and thy footsteps are not known; not by the Egyptians, who assayed to follow after the people of Israel with the Lord at the head of them, nor by any since; for the waters returned and covered the place on which the Israelites went as on dry ground; so that no footsteps or traces were to be seen at all ever since; and such are the ways God, many of them in providence as well as in grace, Romans 11:33, it may be rendered "thy heels", which made the footsteps or impressions; which latter being the works of God, may be seen and known, but not the former, he being invisible; so Gussetius (e) observes.

(e) Comment. Ebr. p. 633.

Thy way is in the sea, and thy path in the great waters, and thy footsteps are not {m} known.

(m) For when you had brought over your people, the water returned to her course, and the enemies who thought to have followed them, could not pass through, Ex 14:28,29.

19. Thy way was in the sea,

And thy paths in the great waters,

And thy footsteps were not known. (R.V.)

Cp. Habakkuk 3:15. The A.V. path follows the Qrî; R.V. paths the Kthîbh and the Ancient Versions. The sea flowed back where Israel passed, and no visible trace of God’s victorious march was left:—a parable of His method of working. Cp. Job 23:8 ff.

Verse 19. - Thy way is in the sea; rather, was in the sea. Thou wentest, i.e., in person before thy people in their passage across the dry bed of the Red Sea; truly there, though invisible (comp. Exodus 15:13; Psalm 78:52, 53; Psalm 106:9; Isaiah 63:13). And thy path in the great waters; literally, thy paths. So the Revised Version. And thy footsteps are not known; rather, were not. No one perceived thy presence, much less discerned thy footsteps. As in external nature and in the human heart, God worked secretly. Psalm 77:19When He directed His lance towards the Red Sea, which stood in the way of His redeemed, the waters immediately fell as it were into pangs of travail (יחילוּ, as in Habakkuk 3:10, not ויּחילו), also the billows of the deep trembled; for before the omnipotence of God the Redeemer, which creates a new thing in the midst of the old creation, the rules of the ordinary course of nature become unhinged. There now follow in Psalm 77:18, Psalm 77:19 lines taken from the picture of a thunder-storm. The poet wishes to describe how all the powers of nature became the servants of the majestic revelation of Jahve, when He executed judgment on Egypt and delivered Israel. זרם, Poel of זרם (cognate זרב, זרף, Aethiopic זנם, to rain), signifies intensively: to stream forth in full torrents. Instead of this line, Habakkuk, with a change of the letters of the primary passage, which is usual in Jeremiah more especially, has זרם מים עבר. The rumbling which the שׁחקים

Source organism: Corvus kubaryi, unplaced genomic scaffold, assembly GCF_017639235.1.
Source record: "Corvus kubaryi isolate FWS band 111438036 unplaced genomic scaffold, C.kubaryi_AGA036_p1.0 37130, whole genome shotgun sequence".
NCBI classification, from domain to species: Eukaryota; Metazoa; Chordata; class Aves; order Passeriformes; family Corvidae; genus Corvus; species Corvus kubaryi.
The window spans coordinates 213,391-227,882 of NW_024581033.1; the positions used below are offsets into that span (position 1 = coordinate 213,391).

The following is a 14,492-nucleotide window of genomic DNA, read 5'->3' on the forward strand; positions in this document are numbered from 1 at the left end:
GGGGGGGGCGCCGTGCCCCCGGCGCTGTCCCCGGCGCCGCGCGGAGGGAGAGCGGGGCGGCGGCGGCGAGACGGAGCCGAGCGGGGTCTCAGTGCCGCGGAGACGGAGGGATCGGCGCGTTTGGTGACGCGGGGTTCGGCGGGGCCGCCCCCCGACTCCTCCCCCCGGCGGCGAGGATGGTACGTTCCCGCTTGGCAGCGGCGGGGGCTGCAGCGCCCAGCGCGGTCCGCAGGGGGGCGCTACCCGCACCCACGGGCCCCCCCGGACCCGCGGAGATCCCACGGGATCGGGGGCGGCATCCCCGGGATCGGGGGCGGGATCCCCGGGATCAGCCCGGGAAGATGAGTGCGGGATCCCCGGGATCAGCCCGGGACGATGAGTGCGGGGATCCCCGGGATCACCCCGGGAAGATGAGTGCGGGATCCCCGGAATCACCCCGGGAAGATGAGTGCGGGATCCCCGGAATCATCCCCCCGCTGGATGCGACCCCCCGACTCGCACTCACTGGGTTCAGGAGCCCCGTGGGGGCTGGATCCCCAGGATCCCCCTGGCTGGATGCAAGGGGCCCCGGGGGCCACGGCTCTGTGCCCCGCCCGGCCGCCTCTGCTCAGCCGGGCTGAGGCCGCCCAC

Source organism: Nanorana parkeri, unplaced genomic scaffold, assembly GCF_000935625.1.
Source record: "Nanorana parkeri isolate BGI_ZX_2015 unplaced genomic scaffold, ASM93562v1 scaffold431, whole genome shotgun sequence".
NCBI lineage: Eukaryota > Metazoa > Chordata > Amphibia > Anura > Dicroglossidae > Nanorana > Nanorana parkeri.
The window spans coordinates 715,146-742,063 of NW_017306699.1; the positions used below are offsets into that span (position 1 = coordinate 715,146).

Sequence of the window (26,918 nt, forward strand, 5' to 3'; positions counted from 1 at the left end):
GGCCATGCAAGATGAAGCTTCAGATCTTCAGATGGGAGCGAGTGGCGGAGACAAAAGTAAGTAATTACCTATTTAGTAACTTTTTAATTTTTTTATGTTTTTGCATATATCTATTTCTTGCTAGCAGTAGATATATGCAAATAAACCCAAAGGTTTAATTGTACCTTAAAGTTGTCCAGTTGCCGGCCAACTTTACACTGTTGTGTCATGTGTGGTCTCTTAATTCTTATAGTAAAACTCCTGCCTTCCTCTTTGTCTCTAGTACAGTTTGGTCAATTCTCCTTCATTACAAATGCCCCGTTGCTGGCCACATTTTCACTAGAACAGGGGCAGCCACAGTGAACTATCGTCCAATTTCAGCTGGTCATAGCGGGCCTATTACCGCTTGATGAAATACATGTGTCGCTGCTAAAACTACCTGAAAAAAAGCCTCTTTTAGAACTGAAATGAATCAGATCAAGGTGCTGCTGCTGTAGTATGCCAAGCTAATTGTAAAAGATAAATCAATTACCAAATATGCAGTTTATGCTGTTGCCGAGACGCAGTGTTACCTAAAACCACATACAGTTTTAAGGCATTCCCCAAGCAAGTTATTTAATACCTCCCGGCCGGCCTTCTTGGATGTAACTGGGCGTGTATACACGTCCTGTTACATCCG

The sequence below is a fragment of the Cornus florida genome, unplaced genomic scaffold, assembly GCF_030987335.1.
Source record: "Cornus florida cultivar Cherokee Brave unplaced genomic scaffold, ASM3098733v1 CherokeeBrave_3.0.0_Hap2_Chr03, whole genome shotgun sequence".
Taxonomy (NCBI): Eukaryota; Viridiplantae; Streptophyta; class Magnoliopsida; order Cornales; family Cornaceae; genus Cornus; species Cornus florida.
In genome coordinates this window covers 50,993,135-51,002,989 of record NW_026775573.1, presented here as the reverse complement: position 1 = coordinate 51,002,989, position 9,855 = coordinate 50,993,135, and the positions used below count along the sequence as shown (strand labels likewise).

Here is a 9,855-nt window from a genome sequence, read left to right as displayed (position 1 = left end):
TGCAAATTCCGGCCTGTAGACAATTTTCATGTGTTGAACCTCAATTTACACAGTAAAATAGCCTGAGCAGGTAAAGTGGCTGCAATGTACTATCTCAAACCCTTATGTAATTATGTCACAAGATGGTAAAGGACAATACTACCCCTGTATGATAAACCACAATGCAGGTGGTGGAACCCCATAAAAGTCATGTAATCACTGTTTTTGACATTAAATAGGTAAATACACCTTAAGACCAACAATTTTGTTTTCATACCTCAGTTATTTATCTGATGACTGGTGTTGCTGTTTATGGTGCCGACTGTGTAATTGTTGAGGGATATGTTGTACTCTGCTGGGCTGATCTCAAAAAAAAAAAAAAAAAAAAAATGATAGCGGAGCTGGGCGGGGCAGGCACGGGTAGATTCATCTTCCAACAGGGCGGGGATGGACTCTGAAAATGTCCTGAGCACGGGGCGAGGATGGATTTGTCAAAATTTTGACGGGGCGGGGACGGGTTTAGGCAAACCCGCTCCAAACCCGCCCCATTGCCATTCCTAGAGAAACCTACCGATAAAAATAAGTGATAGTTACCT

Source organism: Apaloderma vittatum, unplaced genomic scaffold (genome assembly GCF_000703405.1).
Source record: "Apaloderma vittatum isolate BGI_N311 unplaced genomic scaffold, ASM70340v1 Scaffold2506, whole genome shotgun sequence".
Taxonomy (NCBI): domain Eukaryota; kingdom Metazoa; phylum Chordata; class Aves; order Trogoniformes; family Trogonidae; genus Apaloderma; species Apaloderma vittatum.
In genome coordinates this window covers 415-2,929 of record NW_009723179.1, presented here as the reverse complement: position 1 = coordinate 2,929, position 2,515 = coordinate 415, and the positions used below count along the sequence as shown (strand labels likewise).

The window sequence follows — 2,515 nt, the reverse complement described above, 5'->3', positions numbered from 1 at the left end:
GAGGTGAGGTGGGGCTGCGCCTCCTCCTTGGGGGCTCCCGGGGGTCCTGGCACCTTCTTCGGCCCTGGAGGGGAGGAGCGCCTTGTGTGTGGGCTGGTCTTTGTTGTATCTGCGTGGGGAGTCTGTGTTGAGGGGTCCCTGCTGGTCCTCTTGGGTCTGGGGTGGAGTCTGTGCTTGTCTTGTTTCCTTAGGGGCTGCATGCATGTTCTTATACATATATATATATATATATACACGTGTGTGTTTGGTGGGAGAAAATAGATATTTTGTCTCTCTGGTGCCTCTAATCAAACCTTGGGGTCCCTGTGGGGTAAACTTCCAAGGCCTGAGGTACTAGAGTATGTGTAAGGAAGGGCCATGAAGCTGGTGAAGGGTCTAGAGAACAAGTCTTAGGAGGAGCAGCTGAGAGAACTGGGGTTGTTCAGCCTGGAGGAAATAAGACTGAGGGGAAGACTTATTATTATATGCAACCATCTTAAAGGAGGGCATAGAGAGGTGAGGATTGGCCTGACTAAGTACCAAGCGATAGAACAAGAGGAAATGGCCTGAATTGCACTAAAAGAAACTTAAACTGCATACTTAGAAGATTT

(Note: We have indicated on Psalm 18:12; Psalm 36:6, that the שׁהקים are so called from their thinness, but passages like Psalm 18:12 and the one before us do not favour this idea. One would think that we have more likely to go back to Arab. sḥq, to be distant (whence suḥḳ, distance; saḥı̂ḳ, distant), and that שׁהקים signifies the distances, like שׁמים, the heights, from שׁחק equals suḥḳ, in distinction from שׁחק, an atom (Wetzstein). But the Hebrew affords no trace of this verbal stem, whereas שׁחק, Arab. sḥq, contundere, comminuere (Neshwn: to pound to dust, used e.g., of the apothecary's drugs), is just as much Hebrew as Arabic. And the word is actually associated with this verb by the Arabic mind, inasmuch as Arab. saḥâbun saḥqun (nubes tenues, nubila tenuia) is explained by Arab. sḥâb rqı̂q. Accordingly שׁהקים, according to its primary notion, signifies that which spreads itself out thin and fine over a wide surface, and according to the usage of the language, in contrast with the thick and heavy פני הארץ, the uppermost stratum of the atmosphere, and then the clouds, as also Arab. a‛nân, and the collective ‛anan and ‛anân (vid., Isaiah, at Isaiah 4:5, note), is not first of all the clouds, but the surface of the sky that is turned to us (Fleischer).)

cause to sound forth (נתנוּ, cf. Psalm 68:34) is the thunder. The arrows of God (חצציך, in Habakkuk חצּיך) are the lightnings. The Hithpa. (instead of which Habakkuk has יחלּכוּ) depicts their busy darting hither and thither in the service of the omnipotence that sends them forth. It is open to question whether גּלגּל denotes the roll of the thunder (Aben-Ezra, Maurer, Bttcher): the sound of Thy thunder went rolling forth (cf. Psalm 29:4), - or the whirlwind accompanying the thunder-storm (Hitzig); the usage of the language (Psalm 83:14, also Ezekiel 10:13, Syriac golgolo) is in favour of the latter. On Psalm 77:19 cf. the echo in Psalm 97:4. Amidst such commotions in nature above and below Jahve strode along through the sea, and made a passage for His redeemed. His person and His working were invisible, but the result which attested His active presence was visible. He took His way through the sea, and cut His path (Chethb plural, שׁביליך, as in Jeremiah 18:15) through great waters (or, according to Habakkuk, caused His horses to go through), without the footprints (עקּבות with Dag. dirimens) of Him who passes and passed through being left behind to show it.